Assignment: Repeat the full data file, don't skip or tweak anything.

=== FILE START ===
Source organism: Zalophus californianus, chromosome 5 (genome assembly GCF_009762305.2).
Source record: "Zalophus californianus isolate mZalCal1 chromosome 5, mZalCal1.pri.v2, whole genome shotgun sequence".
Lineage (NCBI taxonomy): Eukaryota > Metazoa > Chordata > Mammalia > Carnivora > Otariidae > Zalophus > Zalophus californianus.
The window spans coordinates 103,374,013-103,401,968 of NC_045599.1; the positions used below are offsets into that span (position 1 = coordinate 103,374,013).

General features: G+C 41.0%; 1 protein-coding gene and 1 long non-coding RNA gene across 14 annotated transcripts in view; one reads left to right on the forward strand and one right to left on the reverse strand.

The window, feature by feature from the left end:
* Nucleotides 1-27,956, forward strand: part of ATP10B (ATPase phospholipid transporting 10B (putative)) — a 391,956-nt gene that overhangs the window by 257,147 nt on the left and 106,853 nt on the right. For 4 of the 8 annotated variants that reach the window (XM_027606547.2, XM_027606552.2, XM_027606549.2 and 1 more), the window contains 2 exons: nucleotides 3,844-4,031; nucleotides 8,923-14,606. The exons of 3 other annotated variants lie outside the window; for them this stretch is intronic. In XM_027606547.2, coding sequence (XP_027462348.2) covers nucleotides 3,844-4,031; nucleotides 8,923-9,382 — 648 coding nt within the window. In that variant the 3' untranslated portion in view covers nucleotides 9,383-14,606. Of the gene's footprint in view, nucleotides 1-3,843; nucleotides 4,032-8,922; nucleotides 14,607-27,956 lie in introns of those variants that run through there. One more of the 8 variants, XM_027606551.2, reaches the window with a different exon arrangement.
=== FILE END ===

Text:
Source organism: Zalophus californianus, chromosome 5 (genome assembly GCF_009762305.2).
Source record: "Zalophus californianus isolate mZalCal1 chromosome 5, mZalCal1.pri.v2, whole genome shotgun sequence".
Lineage (NCBI taxonomy): Eukaryota > Metazoa > Chordata > Mammalia > Carnivora > Otariidae > Zalophus > Zalophus californianus.
The window spans coordinates 103,374,013-103,401,968 of NC_045599.1; the positions used below are offsets into that span (position 1 = coordinate 103,374,013).

General features: G+C 41.0%; 1 protein-coding gene and 1 long non-coding RNA gene across 14 annotated transcripts in view; one reads left to right on the forward strand and one right to left on the reverse strand.

The window, feature by feature from the left end:
* Nucleotides 1-27,956, forward strand: part of ATP10B (ATPase phospholipid transporting 10B (putative)) — a 391,956-nt gene that overhangs the window by 257,147 nt on the left and 106,853 nt on the right. For 4 of the 8 annotated variants that reach the window (XM_027606547.2, XM_027606552.2, XM_027606549.2 and 1 more), the window contains 2 exons: nucleotides 3,844-4,031; nucleotides 8,923-14,606. The exons of 3 other annotated variants lie outside the window; for them this stretch is intronic. In XM_027606547.2, coding sequence (XP_027462348.2) covers nucleotides 3,844-4,031; nucleotides 8,923-9,382 — 648 coding nt within the window. In that variant the 3' untranslated portion in view covers nucleotides 9,383-14,606. Of the gene's footprint in view, nucleotides 1-3,843; nucleotides 4,032-8,922; nucleotides 14,607-27,956 lie in introns of those variants that run through there. One more of the 8 variants, XM_027606551.2, reaches the window with a different exon arrangement.